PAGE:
Everolimus improves outcomes in patients with advanced, progressive neuroendocrine tumors of gastrointestinal (GI) or unknown origin regardless of primary location and prior therapy, according to new subgroup analyses of the RADIANT-4 trial.

The phase III trial is the largest of its type in patients with nonfunctioning GI tract or lung neuroendocrine tumors. The subgroup findings for those whose tumors originated in the GI tract or an unknown site (but suspected to be GI) were presented in a presscast held in advance of the Gastrointestinal Cancers Symposium.

Compared with placebo, everolimus prolonged progression-free survival by 6-9 months, corresponding to a 46%-48% relative reduction in the risk of progression or death, reported lead study author Dr. Simron Singh of Sunnybrook’s Odette Cancer Centre in Toronto. Benefit was similar regardless of whether patients had midgut or non-midgut tumors, and whether they had previously received a somatostatin analog or not.

“In my opinion, this study in advanced, progressive neuroendocrine patients [shows] an effective, new and exciting treatment option in a disease where we’ve had very few treatments to date,” Dr. Singh said ahead of the symposium, which was sponsored by ASCO, ASTRO, the American Gastroenterological Association, and the Society of Surgical Oncology.

ASCO expert and presscast moderator Dr. Smitha Krishnamurthi of Case Western Reserve University, Cleveland, agreed, saying that everolimus could help address an unmet need in this disease.

“Patients with GI neuroendocrine tumors have had very few treatment options. Once they have progressed on somatostatin analogues, there really are no good systemic treatments,” she said. “So this finding is very important, that the mTOR inhibitor everolimus has demonstrated an improvement in risk of progression by over 40% and with very little severe toxicity. This is a welcome finding for these patients who have limited systemic treatment options.”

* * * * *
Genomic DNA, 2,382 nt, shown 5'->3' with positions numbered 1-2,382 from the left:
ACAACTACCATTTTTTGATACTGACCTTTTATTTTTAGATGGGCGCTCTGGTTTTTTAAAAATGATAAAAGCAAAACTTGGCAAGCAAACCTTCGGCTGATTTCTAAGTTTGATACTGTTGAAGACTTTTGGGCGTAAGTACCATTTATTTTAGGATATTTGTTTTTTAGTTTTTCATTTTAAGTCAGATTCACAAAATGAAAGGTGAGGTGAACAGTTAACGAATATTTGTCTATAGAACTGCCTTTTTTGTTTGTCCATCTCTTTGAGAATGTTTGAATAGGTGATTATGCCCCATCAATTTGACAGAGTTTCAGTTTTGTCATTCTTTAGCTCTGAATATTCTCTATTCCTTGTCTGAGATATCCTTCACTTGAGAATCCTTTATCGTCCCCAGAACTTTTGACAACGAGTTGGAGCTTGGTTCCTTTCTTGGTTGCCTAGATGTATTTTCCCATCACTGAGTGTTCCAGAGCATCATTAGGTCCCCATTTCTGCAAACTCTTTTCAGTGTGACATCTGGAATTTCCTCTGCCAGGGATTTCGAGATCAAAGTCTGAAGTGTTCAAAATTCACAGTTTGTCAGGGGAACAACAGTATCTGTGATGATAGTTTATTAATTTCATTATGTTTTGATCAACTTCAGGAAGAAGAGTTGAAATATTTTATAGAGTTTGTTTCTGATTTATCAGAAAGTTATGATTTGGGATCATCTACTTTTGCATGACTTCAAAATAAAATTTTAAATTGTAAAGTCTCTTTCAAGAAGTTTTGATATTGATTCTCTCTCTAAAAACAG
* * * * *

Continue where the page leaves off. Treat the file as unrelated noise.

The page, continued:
Patients enrolled in RADIANT-4 had lung, GI, or unknown-origin neuroendocrine tumors that had progressed on other therapies, including somatostatin analogs, surgery, or chemotherapy.

They were randomly assigned in 2:1 ratio to receive everolimus (Afinitor) or placebo, each in addition to best supportive care. Everolimus is currently approved by the Food and Drug Administration for the treatment of pancreatic neuroendocrine tumors, as well as breast and kidney cancer, and subependymal giant cell astrocytoma.

Results for the entire trial population have been previously reported and showed that everolimus prolonged progression-free survival by 7.1 months, reducing the risk of events by 52% (Lancet. 2015 Dec 15.[15]01234-9).

The new subgroup analyses were restricted to the patients with tumors originating in the GI tract (n =175) or an unknown site generally thought to be the GI tract (n = 36).

Among the group with GI tumors, median progression-free survival was 13.1 months with everolimus versus 5.4 months with placebo, Dr. Singh reported. Among the group with tumors of unknown origin, it was 13.6 and 7.5 months, respectively.

Relative to placebo, everolimus prolonged progression-free survival by 6.41 months, reducing the risk of events by 29%, in patients whose tumors originated in the midgut (duodenum, ileum, jejunum, cecum, or appendix). The relative benefit was 6.17 months, with a reduction in the risk of events of 73%, in patients whose tumors originated in non-midgut sites (stomach, colon, and rectum).

In addition, everolimus prolonged progression-free survival by 6.73 months, reducing the risk of events by 46%, in patients who had previously received somatostatin analogues, and by 9.07 months, reducing the risk by 48%, in patients who had not received these agents.

The safety profile of everolimus was consistent with that expected based on the use of this agent in other patient populations, according to Dr. Singh. The most common adverse events were stomatitis, infections, diarrhea, peripheral edema, and fatigue. No new safety signals were seen.

Dr. Singh disclosed that he receives honoraria from, has a consulting or advisory role with, and receives research funding (institutional) and travel, accommodations, and expenses from Novartis. The study received funding from Novartis Pharmaceuticals.